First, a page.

Artist and designer Thorsten Franck answers Glint’s questions about art, technology and what it’s like working with “the mother of materials”
In 2017 Thorsten Franck was commissioned by legendary motor marque Rolls-Royce to create an artwork available to clients that would sit in the ‘gallery’ space of their car. Digital Soul, the signature pieces he created, incorporate the client’s DNA in an undulating gold rendering. Franck begins by capturing the patron’s character in a unique algorithm. This data is then transcribed using the art of 3D printing, forming the largest piece of 3D printed stainless steel featured in a production car.
The steel is then polished for a day before being plated in 24-carat gold. The work is designed to interact with the changing light of the day, reflecting brilliance whilst casting shadows. Alex Innes, Rolls-Royce creative lead designer, who commissioned Franck, calls the work a “progressive depiction of an owners’ unique DNA – both avantgarde in its design and compelling in its beauty.”
Franck describes the additive manufacturing process he uses as often viewed as a convenience or solution. “My work embraces this technology and manipulates it to produce a unique work of art that could not be created by man alone. I have mapped an algorithm to interpret your soul. The visual aesthetics of gold change throughout the day by reflecting the light; there is life in this sculpture.”
He spoke to Glint about how he came to capture this ‘life’:
What is your background?
I am an industrial designer with a background in master craftsmanship. I allow myself to be inspired by various materials and contemporary technologies which often come to inform the shape of the final product.
How important is material to design?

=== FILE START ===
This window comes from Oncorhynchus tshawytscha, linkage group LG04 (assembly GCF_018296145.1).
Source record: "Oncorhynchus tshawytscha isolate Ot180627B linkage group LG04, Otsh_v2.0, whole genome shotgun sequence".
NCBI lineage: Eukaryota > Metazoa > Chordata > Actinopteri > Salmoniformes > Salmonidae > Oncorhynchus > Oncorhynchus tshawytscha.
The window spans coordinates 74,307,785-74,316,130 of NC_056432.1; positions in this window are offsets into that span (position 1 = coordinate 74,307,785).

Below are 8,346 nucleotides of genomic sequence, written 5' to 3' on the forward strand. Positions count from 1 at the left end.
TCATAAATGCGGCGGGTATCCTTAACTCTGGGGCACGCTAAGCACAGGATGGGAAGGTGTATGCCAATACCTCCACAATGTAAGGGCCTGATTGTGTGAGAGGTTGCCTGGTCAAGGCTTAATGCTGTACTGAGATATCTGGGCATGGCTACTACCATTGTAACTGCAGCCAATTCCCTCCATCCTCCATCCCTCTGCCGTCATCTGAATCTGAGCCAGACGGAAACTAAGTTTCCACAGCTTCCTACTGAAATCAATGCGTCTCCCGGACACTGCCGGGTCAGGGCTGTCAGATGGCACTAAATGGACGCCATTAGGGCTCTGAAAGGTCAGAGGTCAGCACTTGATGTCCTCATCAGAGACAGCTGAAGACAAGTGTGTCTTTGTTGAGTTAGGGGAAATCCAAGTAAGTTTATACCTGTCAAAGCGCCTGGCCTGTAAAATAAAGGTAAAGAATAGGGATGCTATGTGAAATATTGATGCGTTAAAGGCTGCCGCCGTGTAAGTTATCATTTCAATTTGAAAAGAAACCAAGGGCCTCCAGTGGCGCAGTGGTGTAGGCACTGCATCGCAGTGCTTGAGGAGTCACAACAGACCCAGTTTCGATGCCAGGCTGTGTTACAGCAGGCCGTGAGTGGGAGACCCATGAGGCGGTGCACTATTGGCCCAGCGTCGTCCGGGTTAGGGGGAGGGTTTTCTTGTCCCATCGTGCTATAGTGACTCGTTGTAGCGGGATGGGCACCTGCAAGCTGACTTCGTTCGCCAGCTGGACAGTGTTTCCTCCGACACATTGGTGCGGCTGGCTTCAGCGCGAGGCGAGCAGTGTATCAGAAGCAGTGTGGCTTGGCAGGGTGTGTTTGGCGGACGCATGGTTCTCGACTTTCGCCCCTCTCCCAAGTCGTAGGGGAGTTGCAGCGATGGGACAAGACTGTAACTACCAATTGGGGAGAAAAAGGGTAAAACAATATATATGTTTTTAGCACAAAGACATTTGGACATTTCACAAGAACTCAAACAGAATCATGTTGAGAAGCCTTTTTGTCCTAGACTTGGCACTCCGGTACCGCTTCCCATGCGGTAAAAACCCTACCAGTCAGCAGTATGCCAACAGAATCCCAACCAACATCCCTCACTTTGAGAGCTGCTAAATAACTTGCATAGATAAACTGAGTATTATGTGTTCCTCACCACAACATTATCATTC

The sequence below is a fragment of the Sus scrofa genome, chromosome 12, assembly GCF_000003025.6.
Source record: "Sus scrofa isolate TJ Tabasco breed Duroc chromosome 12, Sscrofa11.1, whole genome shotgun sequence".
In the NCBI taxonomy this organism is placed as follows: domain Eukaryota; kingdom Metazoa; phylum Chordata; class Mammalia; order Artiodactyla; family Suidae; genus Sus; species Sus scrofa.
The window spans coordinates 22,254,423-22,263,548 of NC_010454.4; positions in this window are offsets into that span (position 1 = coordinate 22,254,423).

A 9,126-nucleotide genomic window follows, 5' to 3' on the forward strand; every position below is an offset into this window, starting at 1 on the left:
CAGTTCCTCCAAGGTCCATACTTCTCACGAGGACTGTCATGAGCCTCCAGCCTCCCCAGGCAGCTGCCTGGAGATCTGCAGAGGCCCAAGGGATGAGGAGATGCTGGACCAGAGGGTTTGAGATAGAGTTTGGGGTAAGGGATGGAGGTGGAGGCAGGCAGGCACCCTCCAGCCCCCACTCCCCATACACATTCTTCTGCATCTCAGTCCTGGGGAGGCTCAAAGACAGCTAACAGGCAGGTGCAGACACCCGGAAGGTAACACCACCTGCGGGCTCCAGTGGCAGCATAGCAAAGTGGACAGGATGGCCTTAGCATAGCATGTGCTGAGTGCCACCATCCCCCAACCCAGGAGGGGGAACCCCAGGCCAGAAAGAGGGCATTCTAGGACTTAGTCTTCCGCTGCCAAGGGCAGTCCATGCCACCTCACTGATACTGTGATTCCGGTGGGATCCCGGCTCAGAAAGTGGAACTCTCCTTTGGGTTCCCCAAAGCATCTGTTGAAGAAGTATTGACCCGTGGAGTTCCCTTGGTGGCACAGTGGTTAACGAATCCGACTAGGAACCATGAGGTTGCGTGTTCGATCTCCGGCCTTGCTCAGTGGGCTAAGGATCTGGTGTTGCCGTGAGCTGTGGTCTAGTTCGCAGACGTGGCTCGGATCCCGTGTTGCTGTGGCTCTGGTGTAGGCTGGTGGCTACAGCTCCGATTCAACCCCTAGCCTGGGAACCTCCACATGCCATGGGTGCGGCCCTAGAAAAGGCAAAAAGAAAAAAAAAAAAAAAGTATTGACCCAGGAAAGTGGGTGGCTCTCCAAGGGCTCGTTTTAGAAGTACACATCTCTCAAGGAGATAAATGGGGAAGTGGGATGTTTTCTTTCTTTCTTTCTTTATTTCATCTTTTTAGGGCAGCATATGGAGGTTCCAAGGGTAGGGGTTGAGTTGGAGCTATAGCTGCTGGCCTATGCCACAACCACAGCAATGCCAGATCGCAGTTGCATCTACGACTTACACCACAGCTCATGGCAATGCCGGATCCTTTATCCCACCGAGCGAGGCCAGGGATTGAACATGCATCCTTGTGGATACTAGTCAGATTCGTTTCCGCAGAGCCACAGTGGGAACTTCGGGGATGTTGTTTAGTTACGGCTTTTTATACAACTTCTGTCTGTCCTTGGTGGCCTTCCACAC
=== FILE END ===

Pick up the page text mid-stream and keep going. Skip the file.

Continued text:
The functions of the material together with the construction process constitute the ‘grammar rules’ for design as they co-exist with our human culture; they are the pillars for the contemporary expression of design formation.
What are your key artistic influences?
Although I am fascinated by modern development in materials and technology, my foundation is in traditional craftsmanship. Therefore, I strive to achieve the right balance between our culture, process, technology and material.
Why do you work with gold? What properties does it have and what assumptions do you break by working with it?
The pureness of the material is what endows it with beauty. Gold is powerful beyond its unique properties as a material; it represents an archetype, a true statement of luxury merged with modern technology.
I view it as the mother of materials, it carries the heritage of our human culture. I am particularly fascinated by gold as a pure material; its interaction with light, the way it comes to life when sunlight casts its luminous shades on its surface. The visual characteristics of the 24-carat gold used in ‘The Gallery’ of the eighth generation Phantom ensure a one-of-a-kind experience for each individual observer, depending on their physical position within the car. The distinctive quality of the encounter is further accentuated by the fact that the commission is an artistic interpretation of the patron’s DNA.